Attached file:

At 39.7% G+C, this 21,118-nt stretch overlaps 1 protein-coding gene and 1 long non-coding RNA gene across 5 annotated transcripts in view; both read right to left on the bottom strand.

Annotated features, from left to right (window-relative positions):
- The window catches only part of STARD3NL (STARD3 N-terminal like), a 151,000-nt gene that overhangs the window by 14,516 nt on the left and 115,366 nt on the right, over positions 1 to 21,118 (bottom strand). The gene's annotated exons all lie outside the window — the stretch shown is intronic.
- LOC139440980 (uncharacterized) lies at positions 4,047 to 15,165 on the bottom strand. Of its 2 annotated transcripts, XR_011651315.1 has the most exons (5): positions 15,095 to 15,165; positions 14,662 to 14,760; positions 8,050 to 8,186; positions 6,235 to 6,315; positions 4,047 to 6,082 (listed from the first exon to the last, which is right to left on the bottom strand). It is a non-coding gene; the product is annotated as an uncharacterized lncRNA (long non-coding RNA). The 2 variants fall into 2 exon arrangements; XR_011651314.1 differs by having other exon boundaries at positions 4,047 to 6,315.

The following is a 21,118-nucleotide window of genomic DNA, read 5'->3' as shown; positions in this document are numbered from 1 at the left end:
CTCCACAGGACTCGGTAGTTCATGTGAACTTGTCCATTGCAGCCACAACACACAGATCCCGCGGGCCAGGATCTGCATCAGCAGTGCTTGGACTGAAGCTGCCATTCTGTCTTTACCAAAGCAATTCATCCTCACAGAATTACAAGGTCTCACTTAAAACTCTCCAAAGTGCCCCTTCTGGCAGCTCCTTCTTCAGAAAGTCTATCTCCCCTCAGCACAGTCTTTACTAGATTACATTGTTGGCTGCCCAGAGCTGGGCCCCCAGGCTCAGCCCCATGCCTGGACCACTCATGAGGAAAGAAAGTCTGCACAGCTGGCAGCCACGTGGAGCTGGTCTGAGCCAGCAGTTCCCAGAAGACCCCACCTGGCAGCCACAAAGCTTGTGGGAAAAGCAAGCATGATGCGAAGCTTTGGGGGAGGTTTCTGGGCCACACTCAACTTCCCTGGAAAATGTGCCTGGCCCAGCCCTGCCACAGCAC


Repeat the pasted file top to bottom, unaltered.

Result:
At 39.7% G+C, this 21,118-nt stretch overlaps 1 protein-coding gene and 1 long non-coding RNA gene across 5 annotated transcripts in view; both read right to left on the bottom strand.

Annotated features, from left to right (window-relative positions):
- The window catches only part of STARD3NL (STARD3 N-terminal like), a 151,000-nt gene that overhangs the window by 14,516 nt on the left and 115,366 nt on the right, over positions 1 to 21,118 (bottom strand). The gene's annotated exons all lie outside the window — the stretch shown is intronic.
- LOC139440980 (uncharacterized) lies at positions 4,047 to 15,165 on the bottom strand. Of its 2 annotated transcripts, XR_011651315.1 has the most exons (5): positions 15,095 to 15,165; positions 14,662 to 14,760; positions 8,050 to 8,186; positions 6,235 to 6,315; positions 4,047 to 6,082 (listed from the first exon to the last, which is right to left on the bottom strand). It is a non-coding gene; the product is annotated as an uncharacterized lncRNA (long non-coding RNA). The 2 variants fall into 2 exon arrangements; XR_011651314.1 differs by having other exon boundaries at positions 4,047 to 6,315.

The following is a 21,118-nucleotide window of genomic DNA, read 5'->3' as shown; positions in this document are numbered from 1 at the left end:
CTCCACAGGACTCGGTAGTTCATGTGAACTTGTCCATTGCAGCCACAACACACAGATCCCGCGGGCCAGGATCTGCATCAGCAGTGCTTGGACTGAAGCTGCCATTCTGTCTTTACCAAAGCAATTCATCCTCACAGAATTACAAGGTCTCACTTAAAACTCTCCAAAGTGCCCCTTCTGGCAGCTCCTTCTTCAGAAAGTCTATCTCCCCTCAGCACAGTCTTTACTAGATTACATTGTTGGCTGCCCAGAGCTGGGCCCCCAGGCTCAGCCCCATGCCTGGACCACTCATGAGGAAAGAAAGTCTGCACAGCTGGCAGCCACGTGGAGCTGGTCTGAGCCAGCAGTTCCCAGAAGACCCCACCTGGCAGCCACAAAGCTTGTGGGAAAAGCAAGCATGATGCGAAGCTTTGGGGGAGGTTTCTGGGCCACACTCAACTTCCCTGGAAAATGTGCCTGGCCCAGCCCTGCCACAGCAC